Take a journey with us back to October 1976, when a small wargame club in Amarillo Texas (led by Steve Cole) turned into a real company that produced an award-winning magazine filled with articles, variants, and reviews. The "Iron Age" of JagdPanther continued with color cardstock covers, one-piece multi-color maps, and die-cut counters.
The issue presaged a new age with a new title (Battlefield) to get away from the WW2-based title of JagdPanther. To keep up the high count of many articles, a new "rapid fire" feature included several short articles so that others could be longer and some new regular features (Design & Analysis, Update) were added.
What no one knew when the issue was mailed was that there would never be another issue.
The game in this issue was Jacksonville: The Beaches of Doom. This was a game about a Soviet invasion of Florida and well suited the national malaise of the time. This was an operational-level wargame in which units had a "protection" factor that approaching enemy units had to overcome before they could get into direct combat and fight.
The editorial discussed the changes in the magazine. Reading it now (2015) brought back wistful memories of the direction the magazine might have taken.
Rules variants included alternate victory conditions for Russian Campaign, variants for War in Europe, line of communication rules for Arnhem, javelins in Legion, Panama rules for Invasion America, Fast Carriers, and more realistic rules for First Indochina War.
Alternate history scenarios included new alliances for Dragon Pass, and Operation Olympic.
New units included the French fleet for War at Sea, 1950s units for Mech War, and Firefight.
New scenarios were provided for Korea and Sorcerer.
Reviews included Guderian, Rocroi, Russian Civil War, and Jerusalem 70AD.
The new Rapid Fire feature included 18 articles (each two or three paragraphs, a total of two pages) with variants and other data for Battle of the Bulge, Poland 1939, Panzer Gruppe Guderian, the Prestags series, Global War, Sinai, Their Finest Hour, Malaya, Russian Campaign, Panzergrenadier, Austerlitz, Anzio, Anvil-Dragoon, Oil War, Sixth Fleet, and Legion.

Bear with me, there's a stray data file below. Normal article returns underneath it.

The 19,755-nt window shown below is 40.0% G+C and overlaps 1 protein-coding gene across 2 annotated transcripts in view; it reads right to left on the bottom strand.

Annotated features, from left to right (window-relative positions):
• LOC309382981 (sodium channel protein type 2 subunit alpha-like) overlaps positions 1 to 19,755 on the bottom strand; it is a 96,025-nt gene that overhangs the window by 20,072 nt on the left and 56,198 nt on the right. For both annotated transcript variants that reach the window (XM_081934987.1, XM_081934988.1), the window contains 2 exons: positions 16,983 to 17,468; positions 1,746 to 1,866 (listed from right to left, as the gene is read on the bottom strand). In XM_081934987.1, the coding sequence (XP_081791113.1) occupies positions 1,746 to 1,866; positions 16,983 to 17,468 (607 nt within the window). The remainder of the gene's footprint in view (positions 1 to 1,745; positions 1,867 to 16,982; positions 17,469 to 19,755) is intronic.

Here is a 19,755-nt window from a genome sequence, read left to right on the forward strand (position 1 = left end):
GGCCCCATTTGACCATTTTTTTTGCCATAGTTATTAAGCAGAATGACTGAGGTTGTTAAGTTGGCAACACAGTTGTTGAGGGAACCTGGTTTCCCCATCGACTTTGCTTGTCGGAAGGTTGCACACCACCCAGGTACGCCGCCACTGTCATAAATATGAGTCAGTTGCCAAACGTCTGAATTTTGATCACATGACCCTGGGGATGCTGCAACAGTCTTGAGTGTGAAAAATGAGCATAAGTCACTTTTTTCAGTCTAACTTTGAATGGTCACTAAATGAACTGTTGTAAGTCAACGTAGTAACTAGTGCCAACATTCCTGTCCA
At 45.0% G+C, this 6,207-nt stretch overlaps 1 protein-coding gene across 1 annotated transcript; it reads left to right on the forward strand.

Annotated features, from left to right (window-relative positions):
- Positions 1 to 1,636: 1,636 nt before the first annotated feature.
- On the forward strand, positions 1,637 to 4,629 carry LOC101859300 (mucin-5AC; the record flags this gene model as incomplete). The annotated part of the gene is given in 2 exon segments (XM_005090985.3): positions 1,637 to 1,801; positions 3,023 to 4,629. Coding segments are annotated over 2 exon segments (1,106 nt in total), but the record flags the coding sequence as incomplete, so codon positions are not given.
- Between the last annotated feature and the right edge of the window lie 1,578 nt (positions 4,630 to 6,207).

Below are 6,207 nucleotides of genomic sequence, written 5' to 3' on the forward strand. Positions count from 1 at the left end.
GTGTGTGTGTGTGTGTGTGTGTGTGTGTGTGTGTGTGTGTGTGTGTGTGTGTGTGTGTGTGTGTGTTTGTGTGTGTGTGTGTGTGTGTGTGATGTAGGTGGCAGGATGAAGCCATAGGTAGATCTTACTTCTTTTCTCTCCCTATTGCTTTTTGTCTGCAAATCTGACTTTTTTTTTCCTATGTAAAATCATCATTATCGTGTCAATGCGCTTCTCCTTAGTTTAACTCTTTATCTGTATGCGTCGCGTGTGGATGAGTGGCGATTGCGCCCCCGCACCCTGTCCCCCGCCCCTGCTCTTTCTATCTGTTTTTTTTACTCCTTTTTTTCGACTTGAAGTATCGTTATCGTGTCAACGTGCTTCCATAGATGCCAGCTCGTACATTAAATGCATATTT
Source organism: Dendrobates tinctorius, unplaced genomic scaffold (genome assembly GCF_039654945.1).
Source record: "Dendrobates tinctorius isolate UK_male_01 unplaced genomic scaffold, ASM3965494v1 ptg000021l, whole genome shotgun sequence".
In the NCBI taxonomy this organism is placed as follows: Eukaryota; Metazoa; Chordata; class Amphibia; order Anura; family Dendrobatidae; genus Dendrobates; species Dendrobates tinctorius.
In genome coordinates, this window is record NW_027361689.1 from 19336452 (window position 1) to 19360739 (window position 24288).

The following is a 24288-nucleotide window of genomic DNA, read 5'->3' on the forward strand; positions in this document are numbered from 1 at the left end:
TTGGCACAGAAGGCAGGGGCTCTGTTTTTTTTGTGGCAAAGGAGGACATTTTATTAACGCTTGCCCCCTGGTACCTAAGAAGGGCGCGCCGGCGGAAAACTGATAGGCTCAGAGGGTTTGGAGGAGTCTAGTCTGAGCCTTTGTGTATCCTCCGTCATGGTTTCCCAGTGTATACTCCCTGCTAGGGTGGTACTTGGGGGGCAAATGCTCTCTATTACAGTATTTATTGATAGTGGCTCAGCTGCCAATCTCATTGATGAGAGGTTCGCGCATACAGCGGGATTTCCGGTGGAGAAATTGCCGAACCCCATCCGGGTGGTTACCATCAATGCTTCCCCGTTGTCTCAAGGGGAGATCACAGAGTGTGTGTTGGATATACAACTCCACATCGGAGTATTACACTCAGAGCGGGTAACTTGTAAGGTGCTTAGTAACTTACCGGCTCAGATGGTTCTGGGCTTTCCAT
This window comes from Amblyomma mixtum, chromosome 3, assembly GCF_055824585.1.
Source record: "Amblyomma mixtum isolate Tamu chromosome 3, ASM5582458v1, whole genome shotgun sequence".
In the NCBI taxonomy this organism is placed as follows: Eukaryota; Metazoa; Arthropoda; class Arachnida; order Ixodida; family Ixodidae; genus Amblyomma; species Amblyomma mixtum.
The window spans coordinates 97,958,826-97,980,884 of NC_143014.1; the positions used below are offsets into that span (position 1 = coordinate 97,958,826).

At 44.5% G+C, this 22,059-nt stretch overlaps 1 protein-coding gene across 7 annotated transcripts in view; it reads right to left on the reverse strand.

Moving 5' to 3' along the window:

A few weeks later, on election night in November 1976, the two partners (Steve Cole and Allen Eldridge) and their part-time marketing director (David Crump) went to dinner. Somehow the conversation came around the point that JagdPanther had paid its bills, but had never made a profit, had never paid the owners a dime, and was never going to. It was a labor of love. While the love of gaming continued, the partners realized that spending 100 hours per month (each) on JagdPanther for no paycheck could not go on forever. The question became just when to shut it down, and the eventual answer was to close immediately. No work had been done on the next issue and there were no new games ready for print, and with the decision made that there would be an end, there was no will left to carry on. Days later, an official letter was sent to every subscriber, offering them $5 games from the inventory in exchange for $2 unfulfilled issues of their subscriptions, or a refund. Only one person wanted the cash refund; everyone else took games. One of the wholesalers bought the remaining inventory for the bookkeeping cost, and the partners were stunned to receive their first (and last) paycheck. Within a month of locking the office door for the last time, Steve Cole was engaged to Leanna, his wife of (now) 37 years.